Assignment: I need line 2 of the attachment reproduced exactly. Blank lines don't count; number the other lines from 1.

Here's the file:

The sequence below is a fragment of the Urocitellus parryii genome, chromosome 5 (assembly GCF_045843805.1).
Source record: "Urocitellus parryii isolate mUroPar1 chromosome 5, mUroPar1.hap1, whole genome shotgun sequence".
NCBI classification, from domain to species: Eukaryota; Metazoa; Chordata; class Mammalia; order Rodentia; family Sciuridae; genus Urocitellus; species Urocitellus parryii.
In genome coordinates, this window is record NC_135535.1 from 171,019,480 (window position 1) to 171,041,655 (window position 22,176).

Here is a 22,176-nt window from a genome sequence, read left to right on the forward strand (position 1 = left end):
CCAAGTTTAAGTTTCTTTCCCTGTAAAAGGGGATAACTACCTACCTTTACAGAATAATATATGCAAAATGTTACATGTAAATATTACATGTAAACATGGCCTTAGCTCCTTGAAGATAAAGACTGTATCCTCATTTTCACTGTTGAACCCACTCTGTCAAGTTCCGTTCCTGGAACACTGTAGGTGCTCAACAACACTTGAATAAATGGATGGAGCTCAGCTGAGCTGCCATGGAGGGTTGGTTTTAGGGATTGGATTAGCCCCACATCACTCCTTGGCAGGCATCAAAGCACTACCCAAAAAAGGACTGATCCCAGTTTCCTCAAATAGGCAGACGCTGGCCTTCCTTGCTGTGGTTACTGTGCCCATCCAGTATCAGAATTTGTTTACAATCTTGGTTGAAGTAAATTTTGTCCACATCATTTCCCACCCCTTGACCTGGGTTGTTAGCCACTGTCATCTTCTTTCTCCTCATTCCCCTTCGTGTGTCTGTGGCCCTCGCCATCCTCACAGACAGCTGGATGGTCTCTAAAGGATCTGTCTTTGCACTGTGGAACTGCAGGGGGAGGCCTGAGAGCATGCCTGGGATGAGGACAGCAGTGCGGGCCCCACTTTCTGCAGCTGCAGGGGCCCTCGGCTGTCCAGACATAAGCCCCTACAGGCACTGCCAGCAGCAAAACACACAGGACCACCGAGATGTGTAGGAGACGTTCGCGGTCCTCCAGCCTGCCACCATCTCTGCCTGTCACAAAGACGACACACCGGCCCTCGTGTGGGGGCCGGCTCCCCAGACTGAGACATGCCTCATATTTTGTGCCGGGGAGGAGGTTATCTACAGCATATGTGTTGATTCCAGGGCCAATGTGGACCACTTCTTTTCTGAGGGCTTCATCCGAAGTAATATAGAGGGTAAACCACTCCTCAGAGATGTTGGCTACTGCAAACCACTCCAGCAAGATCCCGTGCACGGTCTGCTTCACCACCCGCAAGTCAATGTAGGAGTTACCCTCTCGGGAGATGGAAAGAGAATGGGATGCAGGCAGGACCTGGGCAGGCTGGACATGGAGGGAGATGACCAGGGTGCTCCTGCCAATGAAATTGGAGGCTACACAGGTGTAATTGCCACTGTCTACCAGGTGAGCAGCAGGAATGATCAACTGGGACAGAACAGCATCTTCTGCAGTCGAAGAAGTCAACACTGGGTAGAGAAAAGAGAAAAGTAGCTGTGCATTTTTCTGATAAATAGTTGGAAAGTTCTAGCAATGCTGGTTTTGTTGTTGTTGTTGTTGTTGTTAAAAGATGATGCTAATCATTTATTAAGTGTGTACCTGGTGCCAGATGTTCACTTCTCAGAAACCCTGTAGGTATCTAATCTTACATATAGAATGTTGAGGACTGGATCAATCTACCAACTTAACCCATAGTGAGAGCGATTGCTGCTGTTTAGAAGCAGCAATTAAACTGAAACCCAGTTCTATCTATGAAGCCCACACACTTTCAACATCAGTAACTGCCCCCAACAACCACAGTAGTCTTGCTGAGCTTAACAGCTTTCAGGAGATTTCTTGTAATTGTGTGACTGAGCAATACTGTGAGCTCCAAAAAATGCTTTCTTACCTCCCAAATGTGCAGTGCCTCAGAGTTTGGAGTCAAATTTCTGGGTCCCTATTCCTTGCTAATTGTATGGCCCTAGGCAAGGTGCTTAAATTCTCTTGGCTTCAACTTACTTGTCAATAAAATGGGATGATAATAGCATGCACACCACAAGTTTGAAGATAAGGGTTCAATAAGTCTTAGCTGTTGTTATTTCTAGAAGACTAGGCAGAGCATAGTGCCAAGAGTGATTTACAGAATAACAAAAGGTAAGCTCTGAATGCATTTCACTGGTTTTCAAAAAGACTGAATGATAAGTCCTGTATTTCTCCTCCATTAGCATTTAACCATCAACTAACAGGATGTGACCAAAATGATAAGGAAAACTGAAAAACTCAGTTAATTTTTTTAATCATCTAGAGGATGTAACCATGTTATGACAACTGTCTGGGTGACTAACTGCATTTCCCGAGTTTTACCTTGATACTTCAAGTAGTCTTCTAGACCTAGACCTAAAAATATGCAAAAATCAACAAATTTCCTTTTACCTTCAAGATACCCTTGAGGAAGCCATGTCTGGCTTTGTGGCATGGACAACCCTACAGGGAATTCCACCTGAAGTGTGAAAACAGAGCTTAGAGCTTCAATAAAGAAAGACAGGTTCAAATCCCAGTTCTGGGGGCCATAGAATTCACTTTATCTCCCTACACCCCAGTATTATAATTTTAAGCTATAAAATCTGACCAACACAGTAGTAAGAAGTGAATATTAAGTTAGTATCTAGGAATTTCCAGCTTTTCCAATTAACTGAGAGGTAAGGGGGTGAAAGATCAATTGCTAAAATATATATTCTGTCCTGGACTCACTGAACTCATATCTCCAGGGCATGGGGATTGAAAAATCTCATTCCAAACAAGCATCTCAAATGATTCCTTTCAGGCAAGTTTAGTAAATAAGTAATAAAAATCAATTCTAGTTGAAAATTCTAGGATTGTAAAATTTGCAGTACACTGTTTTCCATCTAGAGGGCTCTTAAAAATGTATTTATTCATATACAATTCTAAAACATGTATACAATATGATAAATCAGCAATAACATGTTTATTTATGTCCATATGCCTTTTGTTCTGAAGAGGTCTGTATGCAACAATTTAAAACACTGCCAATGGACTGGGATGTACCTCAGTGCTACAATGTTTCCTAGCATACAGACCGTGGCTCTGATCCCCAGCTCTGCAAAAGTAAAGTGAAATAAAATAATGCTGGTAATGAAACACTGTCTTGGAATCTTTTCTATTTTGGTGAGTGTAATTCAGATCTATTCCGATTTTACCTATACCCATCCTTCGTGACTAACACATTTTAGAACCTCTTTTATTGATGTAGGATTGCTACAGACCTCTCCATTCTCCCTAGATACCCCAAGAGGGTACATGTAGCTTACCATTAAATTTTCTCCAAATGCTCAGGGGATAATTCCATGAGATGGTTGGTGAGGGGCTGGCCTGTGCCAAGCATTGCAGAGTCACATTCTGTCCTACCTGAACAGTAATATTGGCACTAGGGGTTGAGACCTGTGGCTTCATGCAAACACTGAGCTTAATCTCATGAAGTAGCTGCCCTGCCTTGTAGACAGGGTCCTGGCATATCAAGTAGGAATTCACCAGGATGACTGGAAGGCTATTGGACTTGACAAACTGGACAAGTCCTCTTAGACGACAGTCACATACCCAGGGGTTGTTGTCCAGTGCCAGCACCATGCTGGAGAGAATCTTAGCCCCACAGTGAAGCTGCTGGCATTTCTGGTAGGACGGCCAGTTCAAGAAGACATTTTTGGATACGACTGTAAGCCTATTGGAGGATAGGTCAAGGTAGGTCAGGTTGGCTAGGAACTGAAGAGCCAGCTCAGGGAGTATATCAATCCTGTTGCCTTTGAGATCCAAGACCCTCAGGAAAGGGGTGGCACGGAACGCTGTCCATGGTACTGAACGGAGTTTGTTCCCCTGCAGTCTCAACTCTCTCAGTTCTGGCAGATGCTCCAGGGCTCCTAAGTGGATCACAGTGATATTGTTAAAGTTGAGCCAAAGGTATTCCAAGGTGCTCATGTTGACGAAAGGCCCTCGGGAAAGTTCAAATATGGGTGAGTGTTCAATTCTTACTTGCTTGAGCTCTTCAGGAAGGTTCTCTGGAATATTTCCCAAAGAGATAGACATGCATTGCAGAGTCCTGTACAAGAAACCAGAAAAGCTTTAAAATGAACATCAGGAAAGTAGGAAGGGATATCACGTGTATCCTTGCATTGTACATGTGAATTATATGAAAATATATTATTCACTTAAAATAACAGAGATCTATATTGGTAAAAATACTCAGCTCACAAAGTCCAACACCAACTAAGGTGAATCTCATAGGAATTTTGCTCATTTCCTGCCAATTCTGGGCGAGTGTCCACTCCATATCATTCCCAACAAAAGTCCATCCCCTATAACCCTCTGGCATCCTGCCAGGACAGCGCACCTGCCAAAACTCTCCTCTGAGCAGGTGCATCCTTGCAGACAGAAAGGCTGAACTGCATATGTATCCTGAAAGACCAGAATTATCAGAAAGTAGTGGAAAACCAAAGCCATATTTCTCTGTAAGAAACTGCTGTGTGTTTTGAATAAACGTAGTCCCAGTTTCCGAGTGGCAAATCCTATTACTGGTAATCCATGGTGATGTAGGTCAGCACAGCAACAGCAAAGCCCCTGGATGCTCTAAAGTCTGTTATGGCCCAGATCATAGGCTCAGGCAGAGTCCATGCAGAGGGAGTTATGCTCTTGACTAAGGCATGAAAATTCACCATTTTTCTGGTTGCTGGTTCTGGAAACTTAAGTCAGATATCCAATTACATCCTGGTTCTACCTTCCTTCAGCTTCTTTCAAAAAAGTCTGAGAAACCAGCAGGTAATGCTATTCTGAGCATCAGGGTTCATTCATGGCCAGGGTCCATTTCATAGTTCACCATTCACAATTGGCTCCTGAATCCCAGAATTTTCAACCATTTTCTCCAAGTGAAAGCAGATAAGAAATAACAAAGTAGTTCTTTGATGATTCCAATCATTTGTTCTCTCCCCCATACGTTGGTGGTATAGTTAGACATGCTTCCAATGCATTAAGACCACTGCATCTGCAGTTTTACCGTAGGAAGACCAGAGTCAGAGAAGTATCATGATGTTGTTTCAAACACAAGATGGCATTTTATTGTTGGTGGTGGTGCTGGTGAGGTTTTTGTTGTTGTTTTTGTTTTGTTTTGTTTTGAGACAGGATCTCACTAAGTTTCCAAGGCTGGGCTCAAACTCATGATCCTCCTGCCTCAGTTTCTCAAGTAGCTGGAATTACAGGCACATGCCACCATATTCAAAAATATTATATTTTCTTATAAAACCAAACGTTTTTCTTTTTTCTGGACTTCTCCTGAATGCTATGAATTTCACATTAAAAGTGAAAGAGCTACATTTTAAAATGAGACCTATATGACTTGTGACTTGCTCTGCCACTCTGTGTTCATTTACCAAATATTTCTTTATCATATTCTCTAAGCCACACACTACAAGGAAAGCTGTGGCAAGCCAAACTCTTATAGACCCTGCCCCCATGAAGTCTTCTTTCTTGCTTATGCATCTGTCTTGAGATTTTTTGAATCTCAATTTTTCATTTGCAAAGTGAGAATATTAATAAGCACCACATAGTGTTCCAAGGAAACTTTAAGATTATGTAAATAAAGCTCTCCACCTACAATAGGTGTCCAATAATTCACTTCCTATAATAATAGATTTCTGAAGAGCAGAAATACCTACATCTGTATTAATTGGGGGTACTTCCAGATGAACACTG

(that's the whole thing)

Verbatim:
Source record: "Urocitellus parryii isolate mUroPar1 chromosome 5, mUroPar1.hap1, whole genome shotgun sequence".